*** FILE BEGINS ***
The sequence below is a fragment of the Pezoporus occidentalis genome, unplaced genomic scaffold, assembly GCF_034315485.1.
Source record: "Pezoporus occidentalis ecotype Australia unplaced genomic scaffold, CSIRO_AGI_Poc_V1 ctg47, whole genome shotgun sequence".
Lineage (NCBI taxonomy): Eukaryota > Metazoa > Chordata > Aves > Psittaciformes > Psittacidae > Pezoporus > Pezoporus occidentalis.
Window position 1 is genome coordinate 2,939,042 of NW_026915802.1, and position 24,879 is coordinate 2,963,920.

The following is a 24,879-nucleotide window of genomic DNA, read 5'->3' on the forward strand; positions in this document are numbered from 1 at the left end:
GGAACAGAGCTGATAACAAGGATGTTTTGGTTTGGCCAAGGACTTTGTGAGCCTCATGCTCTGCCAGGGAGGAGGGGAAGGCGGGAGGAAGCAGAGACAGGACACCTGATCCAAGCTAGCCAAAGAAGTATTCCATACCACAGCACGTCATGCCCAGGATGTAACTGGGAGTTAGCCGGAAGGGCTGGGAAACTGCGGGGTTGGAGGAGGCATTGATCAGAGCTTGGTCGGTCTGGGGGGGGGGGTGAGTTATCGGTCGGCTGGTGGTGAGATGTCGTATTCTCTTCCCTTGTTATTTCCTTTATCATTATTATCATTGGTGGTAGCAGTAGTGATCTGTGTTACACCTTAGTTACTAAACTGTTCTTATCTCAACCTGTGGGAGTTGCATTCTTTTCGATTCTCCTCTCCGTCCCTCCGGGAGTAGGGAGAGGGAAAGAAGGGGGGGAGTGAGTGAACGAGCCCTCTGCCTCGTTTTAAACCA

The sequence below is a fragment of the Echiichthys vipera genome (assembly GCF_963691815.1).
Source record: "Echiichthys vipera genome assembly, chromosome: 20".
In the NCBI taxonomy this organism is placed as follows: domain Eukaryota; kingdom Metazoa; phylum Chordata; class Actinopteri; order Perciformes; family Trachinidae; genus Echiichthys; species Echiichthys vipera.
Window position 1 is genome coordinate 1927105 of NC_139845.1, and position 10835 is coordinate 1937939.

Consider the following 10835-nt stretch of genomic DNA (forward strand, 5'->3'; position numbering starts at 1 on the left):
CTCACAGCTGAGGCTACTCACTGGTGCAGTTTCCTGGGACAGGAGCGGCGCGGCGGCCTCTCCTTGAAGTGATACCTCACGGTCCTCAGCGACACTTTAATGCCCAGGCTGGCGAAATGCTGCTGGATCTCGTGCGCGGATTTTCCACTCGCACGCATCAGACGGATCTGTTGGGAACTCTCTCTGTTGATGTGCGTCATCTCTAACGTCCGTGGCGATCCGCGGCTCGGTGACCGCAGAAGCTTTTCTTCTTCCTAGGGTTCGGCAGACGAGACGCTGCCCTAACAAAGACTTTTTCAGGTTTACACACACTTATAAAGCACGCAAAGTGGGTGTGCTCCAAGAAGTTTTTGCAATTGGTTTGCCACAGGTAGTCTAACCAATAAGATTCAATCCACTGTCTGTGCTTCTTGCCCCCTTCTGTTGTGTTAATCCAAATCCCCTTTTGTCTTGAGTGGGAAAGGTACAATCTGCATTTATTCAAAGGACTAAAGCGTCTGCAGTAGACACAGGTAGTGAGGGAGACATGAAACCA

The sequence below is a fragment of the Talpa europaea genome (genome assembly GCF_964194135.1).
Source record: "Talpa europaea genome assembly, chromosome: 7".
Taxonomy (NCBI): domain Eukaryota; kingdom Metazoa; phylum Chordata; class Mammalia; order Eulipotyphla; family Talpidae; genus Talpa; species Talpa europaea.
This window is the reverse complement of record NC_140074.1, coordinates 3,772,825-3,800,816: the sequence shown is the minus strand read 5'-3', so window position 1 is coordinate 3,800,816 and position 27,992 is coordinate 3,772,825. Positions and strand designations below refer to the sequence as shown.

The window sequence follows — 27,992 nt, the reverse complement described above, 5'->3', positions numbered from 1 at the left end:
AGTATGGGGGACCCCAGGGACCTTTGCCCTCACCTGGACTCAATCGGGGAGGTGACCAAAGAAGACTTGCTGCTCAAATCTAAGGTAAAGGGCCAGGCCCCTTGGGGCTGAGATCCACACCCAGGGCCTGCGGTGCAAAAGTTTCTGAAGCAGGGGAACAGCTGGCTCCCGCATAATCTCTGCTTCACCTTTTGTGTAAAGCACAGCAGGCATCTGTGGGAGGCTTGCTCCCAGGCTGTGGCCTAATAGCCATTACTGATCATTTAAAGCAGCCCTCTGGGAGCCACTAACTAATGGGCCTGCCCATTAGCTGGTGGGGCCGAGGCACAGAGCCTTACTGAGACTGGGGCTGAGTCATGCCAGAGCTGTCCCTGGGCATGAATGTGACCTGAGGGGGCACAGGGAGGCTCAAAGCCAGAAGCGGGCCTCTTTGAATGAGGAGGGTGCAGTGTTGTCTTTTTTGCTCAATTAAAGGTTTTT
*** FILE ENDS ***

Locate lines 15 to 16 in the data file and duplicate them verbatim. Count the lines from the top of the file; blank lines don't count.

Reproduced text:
Taxonomy (NCBI): domain Eukaryota; kingdom Metazoa; phylum Chordata; class Mammalia; order Eulipotyphla; family Talpidae; genus Talpa; species Talpa europaea.
This window is the reverse complement of record NC_140074.1, coordinates 3,772,825-3,800,816: the sequence shown is the minus strand read 5'-3', so window position 1 is coordinate 3,800,816 and position 27,992 is coordinate 3,772,825. Positions and strand designations below refer to the sequence as shown.